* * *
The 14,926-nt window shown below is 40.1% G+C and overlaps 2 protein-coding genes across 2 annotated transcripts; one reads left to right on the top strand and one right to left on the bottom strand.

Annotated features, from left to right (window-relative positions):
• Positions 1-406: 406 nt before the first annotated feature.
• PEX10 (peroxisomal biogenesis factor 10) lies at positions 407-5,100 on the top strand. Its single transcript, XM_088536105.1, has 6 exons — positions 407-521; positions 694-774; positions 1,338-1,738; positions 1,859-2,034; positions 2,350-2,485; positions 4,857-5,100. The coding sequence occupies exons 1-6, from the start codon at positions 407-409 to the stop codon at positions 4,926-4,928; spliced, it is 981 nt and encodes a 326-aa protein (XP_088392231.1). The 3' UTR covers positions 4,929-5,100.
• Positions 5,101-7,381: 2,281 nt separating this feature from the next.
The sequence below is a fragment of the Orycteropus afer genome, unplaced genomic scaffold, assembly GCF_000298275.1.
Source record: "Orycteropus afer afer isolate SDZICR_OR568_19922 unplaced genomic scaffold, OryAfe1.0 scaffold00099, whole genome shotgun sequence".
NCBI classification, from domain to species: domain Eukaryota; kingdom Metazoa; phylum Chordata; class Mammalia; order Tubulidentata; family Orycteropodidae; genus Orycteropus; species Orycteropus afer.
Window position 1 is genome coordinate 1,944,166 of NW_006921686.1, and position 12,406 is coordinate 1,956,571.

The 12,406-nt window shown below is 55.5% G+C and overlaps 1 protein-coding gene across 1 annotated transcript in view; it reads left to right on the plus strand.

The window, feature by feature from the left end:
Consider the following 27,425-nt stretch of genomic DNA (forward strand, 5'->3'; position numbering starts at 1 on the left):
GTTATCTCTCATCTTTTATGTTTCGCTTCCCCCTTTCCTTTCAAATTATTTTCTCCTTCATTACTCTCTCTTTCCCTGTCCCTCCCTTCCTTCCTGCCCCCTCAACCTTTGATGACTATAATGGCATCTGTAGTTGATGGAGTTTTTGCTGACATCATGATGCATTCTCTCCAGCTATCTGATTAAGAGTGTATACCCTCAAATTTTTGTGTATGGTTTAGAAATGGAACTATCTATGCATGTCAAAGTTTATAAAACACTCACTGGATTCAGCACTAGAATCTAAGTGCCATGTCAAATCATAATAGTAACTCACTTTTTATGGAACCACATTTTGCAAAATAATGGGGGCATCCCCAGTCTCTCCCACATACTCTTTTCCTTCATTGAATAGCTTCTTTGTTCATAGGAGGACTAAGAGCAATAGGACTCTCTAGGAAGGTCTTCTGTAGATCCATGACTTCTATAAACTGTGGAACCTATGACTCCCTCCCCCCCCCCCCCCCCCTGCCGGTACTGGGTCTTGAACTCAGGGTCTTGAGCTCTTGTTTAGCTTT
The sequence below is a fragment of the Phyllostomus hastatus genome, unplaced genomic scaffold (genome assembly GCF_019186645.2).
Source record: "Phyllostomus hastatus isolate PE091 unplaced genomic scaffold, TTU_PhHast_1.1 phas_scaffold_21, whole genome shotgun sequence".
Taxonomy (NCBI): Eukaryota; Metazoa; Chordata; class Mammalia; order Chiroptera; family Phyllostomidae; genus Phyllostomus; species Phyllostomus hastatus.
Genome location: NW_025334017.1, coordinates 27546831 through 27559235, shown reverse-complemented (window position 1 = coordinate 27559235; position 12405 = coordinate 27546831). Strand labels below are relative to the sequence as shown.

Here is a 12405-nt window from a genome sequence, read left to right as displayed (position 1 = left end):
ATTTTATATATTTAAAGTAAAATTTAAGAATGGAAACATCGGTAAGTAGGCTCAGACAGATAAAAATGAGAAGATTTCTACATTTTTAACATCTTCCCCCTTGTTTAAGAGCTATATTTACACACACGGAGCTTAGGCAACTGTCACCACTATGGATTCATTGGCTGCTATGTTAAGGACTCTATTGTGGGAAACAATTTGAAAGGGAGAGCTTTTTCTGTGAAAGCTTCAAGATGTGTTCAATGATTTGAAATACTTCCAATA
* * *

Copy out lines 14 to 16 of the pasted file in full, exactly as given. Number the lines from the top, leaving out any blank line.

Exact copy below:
The sequence below is a fragment of the Phyllostomus hastatus genome, unplaced genomic scaffold (genome assembly GCF_019186645.2).
Source record: "Phyllostomus hastatus isolate PE091 unplaced genomic scaffold, TTU_PhHast_1.1 phas_scaffold_21, whole genome shotgun sequence".
Taxonomy (NCBI): Eukaryota; Metazoa; Chordata; class Mammalia; order Chiroptera; family Phyllostomidae; genus Phyllostomus; species Phyllostomus hastatus.